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Description of problem:
The machine is a two-processor EM64T Xeon with 2.6.9-5.0.3.ELsmp
The display for 'VmLib' (VM size of libraries)
in /proc/<PID>/status seems to be a bit on the
large side for a MySQL process (actually the thread group leader if I
understand correctly). This is the only 'status' that has this problem
all the other show values that are reasonable:
State: S (sleeping)
Uid: 101 101 101 101
Gid: 101 101 101 101
VmSize: 745184 kB
VmLck: 0 kB
VmRSS: 334584 kB
VmData: 716632 kB
VmStk: 32 kB
VmExe: 3646 kB
VmLib: 18446744073708325478 kB <---- 0xFFFF'FFFF'FFED'4A66
StaBrk: 008b1000 kB
Brk: 0157a000 kB
StaStk: 7fbfffefd0 kB
Version-Release number of selected component (if applicable):
Steps to Reproduce:
Actual Results: VmLib shows unreasonable value.
Expected Results: VmLib should show something reasonable.
That looks like a negative value to me, with the statistic somehow underflowing.
From task_mem() in fs/proc/proc_mmu.c:
char *task_mem(struct mm_struct *mm, char *buffer)
unsigned long data, text, lib;
data = mm->total_vm - mm->shared_vm - mm->stack_vm;
text = (mm->end_code - mm->start_code) >> 10;
lib = (mm->exec_vm << (PAGE_SHIFT-10)) - text;
It appears that lib is generated by subtracting text from exec_vm.
In __vm_stat_account() in mm/mmap.c:
if (flags & VM_EXEC)
mm->exec_vm += pages;
However, for backwards compatibility, the i386 architecture emulation code
forces exec rights on a VM that is mapped with just VM_READ. That means that
the text section could end up larger than what is counted in the exec_vm statistic.
This results in the statistics being printed wrong for 32 bit apps that do not
use PROT_EXEC in their mmap calls, but should otherwise be harmless.
Hi, original poster here.
The error is certainly harmless we never had a problem with the large values.
Problem still occurs on the latest update of RH4.
Note that the MySQL process shown above is a 64-bit executable (ELF 64-bit LSB
executable, AMD x86-64) compiled on the 64-bit machine, so this is not
restricted to 32-bit processes.
Can you confirm that the RAM used/free reported by 'free' is mis-reported as well?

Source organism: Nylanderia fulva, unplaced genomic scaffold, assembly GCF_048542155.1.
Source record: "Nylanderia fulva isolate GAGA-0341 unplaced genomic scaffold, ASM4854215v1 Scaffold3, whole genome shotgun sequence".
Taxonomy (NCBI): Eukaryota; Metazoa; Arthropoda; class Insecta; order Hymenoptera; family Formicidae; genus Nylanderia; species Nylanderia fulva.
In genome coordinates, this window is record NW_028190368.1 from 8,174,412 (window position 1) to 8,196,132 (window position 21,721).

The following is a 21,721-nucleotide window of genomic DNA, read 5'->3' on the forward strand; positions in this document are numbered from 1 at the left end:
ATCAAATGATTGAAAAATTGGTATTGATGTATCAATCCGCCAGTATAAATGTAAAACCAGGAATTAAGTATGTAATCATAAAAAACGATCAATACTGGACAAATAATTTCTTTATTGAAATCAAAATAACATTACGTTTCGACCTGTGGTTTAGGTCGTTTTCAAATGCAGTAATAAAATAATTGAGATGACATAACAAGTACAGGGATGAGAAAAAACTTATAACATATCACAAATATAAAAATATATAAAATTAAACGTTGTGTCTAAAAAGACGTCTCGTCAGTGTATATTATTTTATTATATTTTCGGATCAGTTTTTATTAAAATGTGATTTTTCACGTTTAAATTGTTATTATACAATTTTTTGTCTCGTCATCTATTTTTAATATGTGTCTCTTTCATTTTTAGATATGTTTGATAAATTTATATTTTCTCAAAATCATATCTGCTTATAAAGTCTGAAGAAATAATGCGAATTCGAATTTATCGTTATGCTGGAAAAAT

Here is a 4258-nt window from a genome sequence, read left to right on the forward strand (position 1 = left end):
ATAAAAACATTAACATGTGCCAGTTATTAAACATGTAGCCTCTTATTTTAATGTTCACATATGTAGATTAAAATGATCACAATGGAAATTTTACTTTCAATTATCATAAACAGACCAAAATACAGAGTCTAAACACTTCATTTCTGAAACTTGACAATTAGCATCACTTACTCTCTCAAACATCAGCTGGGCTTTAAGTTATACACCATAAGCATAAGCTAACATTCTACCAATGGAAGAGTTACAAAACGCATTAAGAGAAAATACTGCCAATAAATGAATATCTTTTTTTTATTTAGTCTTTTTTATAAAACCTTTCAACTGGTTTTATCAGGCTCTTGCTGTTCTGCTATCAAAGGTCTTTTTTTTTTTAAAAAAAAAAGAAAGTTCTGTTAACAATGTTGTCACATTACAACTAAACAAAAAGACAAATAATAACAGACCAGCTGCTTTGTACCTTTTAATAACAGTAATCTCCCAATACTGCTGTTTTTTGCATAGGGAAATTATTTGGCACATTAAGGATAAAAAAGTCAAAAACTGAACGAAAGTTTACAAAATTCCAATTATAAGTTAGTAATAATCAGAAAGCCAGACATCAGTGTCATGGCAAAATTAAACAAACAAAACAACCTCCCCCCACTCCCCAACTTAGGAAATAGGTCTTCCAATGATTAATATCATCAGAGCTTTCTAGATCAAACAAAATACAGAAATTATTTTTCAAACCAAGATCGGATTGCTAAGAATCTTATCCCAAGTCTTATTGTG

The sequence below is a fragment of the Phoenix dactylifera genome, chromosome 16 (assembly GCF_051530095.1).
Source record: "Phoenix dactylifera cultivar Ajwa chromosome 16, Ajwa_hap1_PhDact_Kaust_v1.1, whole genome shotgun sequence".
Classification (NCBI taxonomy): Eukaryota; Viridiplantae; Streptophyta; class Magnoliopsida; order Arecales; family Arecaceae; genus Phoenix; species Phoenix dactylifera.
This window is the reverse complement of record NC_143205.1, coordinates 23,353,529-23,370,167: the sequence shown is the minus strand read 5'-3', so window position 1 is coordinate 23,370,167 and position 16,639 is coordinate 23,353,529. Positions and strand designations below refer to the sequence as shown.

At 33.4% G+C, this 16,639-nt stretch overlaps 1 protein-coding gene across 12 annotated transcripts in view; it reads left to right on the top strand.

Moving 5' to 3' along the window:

In our case, I have a AMD 64bit box with 32GB of RAM running memcached and mysqld. Those processes combined use <6GB of RAM, but the OS is reported >30GB utilized.
/proc/<mysqld pid>/status reports VmLib for MySQL is:
VmLib: 18446744073709543776 kB
I just checked that this occurs on 2.6.9-78.0.5.ELsmp (RH 4.7) by running
LIST=`find /proc -name status`
for I in $LIST; do echo $I; grep VmLib $I; done
The fact that the OS says that 30GB are utilized should be normal - Linux uses the RAM as cache as far as possible.
"free" then shows something near 0, like this:
total used free shared buffers cached
Mem: 5071004 4875856 195148 0 740968 2266892
-/+ buffers/cache: 1867996 3203008
Swap: 3080184 180 3080004
Try my script at http://misato.m-plify.net/memory to print a nice tree representation of the memory used (hopefully correct).
Here's what I get when running the memory script. Something is overflowing here...
Total physical memory available
|--Swap memory 1077469184
| |--Free: 1077239808
| `--Used: 229376
`--Dynamic memory: 33730404352
|| |--Kernel slab: 706445312
|| | `--Page tables: 17686528
|| `--Non-kernel: 32862777344
|| |--Caching: 1278234624
|| | |--Buffer cache: 572407808
|| | |--Page cache: 705826816
|| | | |--Mapped: 6656565248
|| | | | |--Dirty: 143360
|| | | | |--Writeback: 0
|| | | | `--Clean: 6656421888
|| | | `--Copied: -5950738432
|| | `--Swapcached: 0
|| `--User processes: 31584542720
|| `--Sum RSS: 6790004736
||--Inactive pages: 1548386304
||--Active pages: 31273738240
|`--Other pages: 908279808
|--Low memory: 33730404352
| |--Free: 161181696
| `--Used: 33569222656
`--High memory: 0
Ok, don't worry about the overflow; I must have interpreted "copied" wrongly.
What is of interest to you is -- why the large difference between
`--User processes: 31584542720
`--Sum RSS: 6790004736
Unfortunately I don't know. But as this has nothing to do with this bug, the discussion should be taken to the General Red Hat Discussion List [http://www.redhat.com/mailman/listinfo] or maybe the Linux kernel list [http://www.kernel.org/pub/linux/docs/lkml/].